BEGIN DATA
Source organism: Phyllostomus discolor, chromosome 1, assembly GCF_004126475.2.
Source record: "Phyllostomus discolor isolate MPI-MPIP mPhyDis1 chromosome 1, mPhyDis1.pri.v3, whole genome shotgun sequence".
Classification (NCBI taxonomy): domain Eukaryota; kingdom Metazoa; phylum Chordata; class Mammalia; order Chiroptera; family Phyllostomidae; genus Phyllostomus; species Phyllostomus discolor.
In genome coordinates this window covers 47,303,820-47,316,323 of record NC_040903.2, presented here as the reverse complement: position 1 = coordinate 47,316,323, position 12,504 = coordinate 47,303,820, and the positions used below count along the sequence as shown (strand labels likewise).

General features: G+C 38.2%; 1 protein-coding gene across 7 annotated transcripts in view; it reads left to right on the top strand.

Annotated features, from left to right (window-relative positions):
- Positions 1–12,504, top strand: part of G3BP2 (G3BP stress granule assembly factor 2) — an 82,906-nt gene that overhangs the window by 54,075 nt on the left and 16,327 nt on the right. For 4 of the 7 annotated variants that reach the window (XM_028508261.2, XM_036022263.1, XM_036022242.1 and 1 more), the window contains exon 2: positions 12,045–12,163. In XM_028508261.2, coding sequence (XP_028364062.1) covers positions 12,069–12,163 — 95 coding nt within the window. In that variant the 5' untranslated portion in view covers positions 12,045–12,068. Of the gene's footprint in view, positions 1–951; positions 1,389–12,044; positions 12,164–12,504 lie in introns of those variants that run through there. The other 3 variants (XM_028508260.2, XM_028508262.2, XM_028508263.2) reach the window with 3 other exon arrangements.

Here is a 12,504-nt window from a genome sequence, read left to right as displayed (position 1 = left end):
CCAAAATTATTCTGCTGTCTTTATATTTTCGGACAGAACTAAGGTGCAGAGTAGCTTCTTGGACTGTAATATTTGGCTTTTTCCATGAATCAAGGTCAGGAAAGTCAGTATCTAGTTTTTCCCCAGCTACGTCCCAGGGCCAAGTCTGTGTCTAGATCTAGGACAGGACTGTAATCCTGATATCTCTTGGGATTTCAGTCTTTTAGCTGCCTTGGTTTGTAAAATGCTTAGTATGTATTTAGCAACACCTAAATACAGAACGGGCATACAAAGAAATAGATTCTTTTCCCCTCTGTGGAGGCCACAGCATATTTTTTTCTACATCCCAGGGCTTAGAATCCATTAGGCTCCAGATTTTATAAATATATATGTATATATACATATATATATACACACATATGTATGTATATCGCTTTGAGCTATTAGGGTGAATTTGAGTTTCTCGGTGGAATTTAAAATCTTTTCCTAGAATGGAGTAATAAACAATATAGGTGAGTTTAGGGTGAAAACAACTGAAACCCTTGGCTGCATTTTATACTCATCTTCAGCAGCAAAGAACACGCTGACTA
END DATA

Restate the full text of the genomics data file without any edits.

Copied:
Source organism: Phyllostomus discolor, chromosome 1, assembly GCF_004126475.2.
Source record: "Phyllostomus discolor isolate MPI-MPIP mPhyDis1 chromosome 1, mPhyDis1.pri.v3, whole genome shotgun sequence".
Classification (NCBI taxonomy): domain Eukaryota; kingdom Metazoa; phylum Chordata; class Mammalia; order Chiroptera; family Phyllostomidae; genus Phyllostomus; species Phyllostomus discolor.
In genome coordinates this window covers 47,303,820-47,316,323 of record NC_040903.2, presented here as the reverse complement: position 1 = coordinate 47,316,323, position 12,504 = coordinate 47,303,820, and the positions used below count along the sequence as shown (strand labels likewise).

General features: G+C 38.2%; 1 protein-coding gene across 7 annotated transcripts in view; it reads left to right on the top strand.

Annotated features, from left to right (window-relative positions):
- Positions 1–12,504, top strand: part of G3BP2 (G3BP stress granule assembly factor 2) — an 82,906-nt gene that overhangs the window by 54,075 nt on the left and 16,327 nt on the right. For 4 of the 7 annotated variants that reach the window (XM_028508261.2, XM_036022263.1, XM_036022242.1 and 1 more), the window contains exon 2: positions 12,045–12,163. In XM_028508261.2, coding sequence (XP_028364062.1) covers positions 12,069–12,163 — 95 coding nt within the window. In that variant the 5' untranslated portion in view covers positions 12,045–12,068. Of the gene's footprint in view, positions 1–951; positions 1,389–12,044; positions 12,164–12,504 lie in introns of those variants that run through there. The other 3 variants (XM_028508260.2, XM_028508262.2, XM_028508263.2) reach the window with 3 other exon arrangements.

Here is a 12,504-nt window from a genome sequence, read left to right as displayed (position 1 = left end):
CCAAAATTATTCTGCTGTCTTTATATTTTCGGACAGAACTAAGGTGCAGAGTAGCTTCTTGGACTGTAATATTTGGCTTTTTCCATGAATCAAGGTCAGGAAAGTCAGTATCTAGTTTTTCCCCAGCTACGTCCCAGGGCCAAGTCTGTGTCTAGATCTAGGACAGGACTGTAATCCTGATATCTCTTGGGATTTCAGTCTTTTAGCTGCCTTGGTTTGTAAAATGCTTAGTATGTATTTAGCAACACCTAAATACAGAACGGGCATACAAAGAAATAGATTCTTTTCCCCTCTGTGGAGGCCACAGCATATTTTTTTCTACATCCCAGGGCTTAGAATCCATTAGGCTCCAGATTTTATAAATATATATGTATATATACATATATATATACACACATATGTATGTATATCGCTTTGAGCTATTAGGGTGAATTTGAGTTTCTCGGTGGAATTTAAAATCTTTTCCTAGAATGGAGTAATAAACAATATAGGTGAGTTTAGGGTGAAAACAACTGAAACCCTTGGCTGCATTTTATACTCATCTTCAGCAGCAAAGAACACGCTGACTA